Global sodium variation revealed by satellite optical spectroscopic observations
Aurora light emission appears at high altitudes in the range 100-300 km in the polar atmosphere. Auroras are caused by energetic particles precipitating from space near the Earth.Auroral particle precipitation can induce many kinds of effects in the Earth's atmosphere.
Of interest are variations in the atmospheric composition induced by auroral particles. However, auroral responses of metallic species such as sodium (Na), which is distributed at between 80-110 km, are not well understood, and notably, there is no statistical survey available about this topic because of limited data.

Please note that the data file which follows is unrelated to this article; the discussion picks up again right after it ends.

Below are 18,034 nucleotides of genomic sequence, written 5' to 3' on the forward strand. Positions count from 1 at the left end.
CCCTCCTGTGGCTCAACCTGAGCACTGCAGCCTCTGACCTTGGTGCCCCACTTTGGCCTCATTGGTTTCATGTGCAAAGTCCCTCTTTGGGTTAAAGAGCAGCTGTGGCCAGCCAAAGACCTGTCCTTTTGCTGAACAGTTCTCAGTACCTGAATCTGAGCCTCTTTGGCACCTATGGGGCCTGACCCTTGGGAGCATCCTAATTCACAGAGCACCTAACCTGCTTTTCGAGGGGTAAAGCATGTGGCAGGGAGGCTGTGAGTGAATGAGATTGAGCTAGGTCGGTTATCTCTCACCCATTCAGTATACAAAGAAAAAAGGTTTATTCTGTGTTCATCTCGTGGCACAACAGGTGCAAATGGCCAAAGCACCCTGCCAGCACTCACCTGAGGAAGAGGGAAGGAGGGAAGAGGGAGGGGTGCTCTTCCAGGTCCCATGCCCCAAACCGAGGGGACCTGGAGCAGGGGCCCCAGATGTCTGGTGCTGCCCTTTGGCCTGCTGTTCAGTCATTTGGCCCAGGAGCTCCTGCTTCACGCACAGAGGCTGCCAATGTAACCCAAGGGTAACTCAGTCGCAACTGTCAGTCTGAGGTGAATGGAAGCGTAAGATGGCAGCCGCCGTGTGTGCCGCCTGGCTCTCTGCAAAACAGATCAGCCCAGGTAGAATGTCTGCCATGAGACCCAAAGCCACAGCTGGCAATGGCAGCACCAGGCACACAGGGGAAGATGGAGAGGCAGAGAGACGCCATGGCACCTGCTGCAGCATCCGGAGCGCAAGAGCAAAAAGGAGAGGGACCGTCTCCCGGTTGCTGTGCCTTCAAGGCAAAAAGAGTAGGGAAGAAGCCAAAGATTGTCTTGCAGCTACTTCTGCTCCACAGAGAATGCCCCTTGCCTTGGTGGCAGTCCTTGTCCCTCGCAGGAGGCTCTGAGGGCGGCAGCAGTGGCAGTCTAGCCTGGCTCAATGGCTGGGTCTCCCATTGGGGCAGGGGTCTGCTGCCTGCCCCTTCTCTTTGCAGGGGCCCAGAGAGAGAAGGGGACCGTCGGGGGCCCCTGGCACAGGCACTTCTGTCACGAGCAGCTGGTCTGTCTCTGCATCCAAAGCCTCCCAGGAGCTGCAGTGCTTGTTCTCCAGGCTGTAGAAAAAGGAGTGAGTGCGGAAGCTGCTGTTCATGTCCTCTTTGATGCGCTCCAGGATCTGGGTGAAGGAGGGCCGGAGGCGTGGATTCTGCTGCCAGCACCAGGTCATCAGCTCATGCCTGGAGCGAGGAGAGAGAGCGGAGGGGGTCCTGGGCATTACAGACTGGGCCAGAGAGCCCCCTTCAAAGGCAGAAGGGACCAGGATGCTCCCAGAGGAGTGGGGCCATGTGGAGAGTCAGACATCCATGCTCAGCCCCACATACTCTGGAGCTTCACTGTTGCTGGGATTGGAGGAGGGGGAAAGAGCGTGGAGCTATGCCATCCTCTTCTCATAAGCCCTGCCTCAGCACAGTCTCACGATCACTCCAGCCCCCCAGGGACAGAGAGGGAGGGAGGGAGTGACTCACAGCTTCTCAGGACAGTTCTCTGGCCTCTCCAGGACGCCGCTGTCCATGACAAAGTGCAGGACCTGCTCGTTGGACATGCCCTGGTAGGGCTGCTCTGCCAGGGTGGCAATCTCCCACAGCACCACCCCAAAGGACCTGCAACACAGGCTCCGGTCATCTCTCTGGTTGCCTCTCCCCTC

Now, Takuo Tsuda at the University of Electrocommunications, Tokyo (UEC, Tokyo), and colleagues have statistically investigated global Na responses to auroral activity using six years of optical spectroscopic observations from space.
The researchers derived Na density data from the Na D line emission spectra obtained by an Earth-orbiting satellite that provides global data coverage and compared the Na density data with auroral activity.
Their results showed that Na density can decrease through atmospheric chemical processes during high auroral activity.
The results indicate that the auroral particles can affect metallic species in the atmosphere. The findings imply an important link between research on auroras and atmospheric chemistry.